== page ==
tl;dr : For the millions of dwellings that have significant physical constraints imposed by the physical fabric of the building, its configuration and location, that rule out heat pumps, biomass and solar thermal, how can we decarbonise our space and water heating effectively?

The specifics of my home, for context

At the moment there's natural-gas-fuelled central heating, with water-filled pump-driven loop going into wall-mounted radiators that have been sized for an operating temperature of 60-70°C. That's pretty typical for most British homes.

The property is solid-wall construction, and there isn't much external wall - it's mostly glazed. Most rooms are generally tall - about 3m. (a fairly standard late-Victorian British terrace, with some subsequent improvements, including secondary glazing).

It's still quite leaky for air, but we're working on that, and planning to build tight, ventilate right, over time.

We don't have much unshaded south-facing surface. And we're nowhere near any district heating schemes.

There is a garden of about 180m2, with access only through the house. We live cheek-by-jowl with our neighbours, so a heating system of 40dB or more would be too loud. So no heat pumps - the defrost cycle alone is unacceptably noisy, let alone the constant throbbing during normal operation.

Our first emphasis is on reducing space-heating needs through good insulation and air-tightness. But there will remain a big chunk of space-heating requirement, as well as water-heating.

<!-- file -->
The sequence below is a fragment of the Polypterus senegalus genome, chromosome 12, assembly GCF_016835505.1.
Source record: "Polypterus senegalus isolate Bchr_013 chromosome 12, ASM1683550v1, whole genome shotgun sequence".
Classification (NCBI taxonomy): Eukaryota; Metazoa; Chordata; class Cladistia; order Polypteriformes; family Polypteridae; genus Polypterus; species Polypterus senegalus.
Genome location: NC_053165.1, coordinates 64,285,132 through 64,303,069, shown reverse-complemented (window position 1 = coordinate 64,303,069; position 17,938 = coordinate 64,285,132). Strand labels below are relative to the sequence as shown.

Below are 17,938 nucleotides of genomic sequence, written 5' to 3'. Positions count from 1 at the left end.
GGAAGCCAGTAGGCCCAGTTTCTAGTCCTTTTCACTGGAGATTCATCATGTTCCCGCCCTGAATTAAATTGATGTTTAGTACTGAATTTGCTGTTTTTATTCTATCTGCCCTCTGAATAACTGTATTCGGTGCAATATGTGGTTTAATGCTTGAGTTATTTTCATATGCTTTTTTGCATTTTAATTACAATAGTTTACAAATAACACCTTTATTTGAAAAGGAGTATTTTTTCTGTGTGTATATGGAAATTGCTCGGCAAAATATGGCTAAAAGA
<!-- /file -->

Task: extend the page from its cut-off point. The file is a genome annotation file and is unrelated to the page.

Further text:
Heating season is roughly October to March, and outside temperatures in deepest winter can get as low as -15°Celsius at times. There may be 30 days a year when the temperature goes below 0°Celsius.

The question

And although our home is unique, it is in many ways representative of millions of homes. So I'm not looking for a unique solution for my own home, but a generic solution or set of solutions for the millions of homes that share the significant features with mine: there are severe fabric constraints that rule out air-source heat pumps, ground-source heat-pumps and solar thermal. Biomass seems an unlikely route, given the local pollution impact of millions of homes with individual biomass burners.

So how can I decarbonise my domestic water and space heating, given the severe fabric constraints?

  • "but a generic solution or set of solutions for the millions of homes that share the significant features with mine" The world's governments would love such a solution; sadly there is none. All retrofit has to be done on a house by house basis (if it's to be done properly and not be at risk from future defect). Aug 9, 2017 at 10:37
  • Note that biomass is not sustainable at all, the particulate matter is atrocious, worse than a diesel engine and causing 250,000 casualties per year.
    – gerrit
    Sep 7, 2018 at 17:14
  • A conventional wood stove is a pretty big polluter. There are other kinds of wood stoves, though, some of which use considerably less fuel and produce considerably less pollution (which go pretty well together since most pollution from wood burning is just wasted fuel). Sep 7, 2018 at 18:18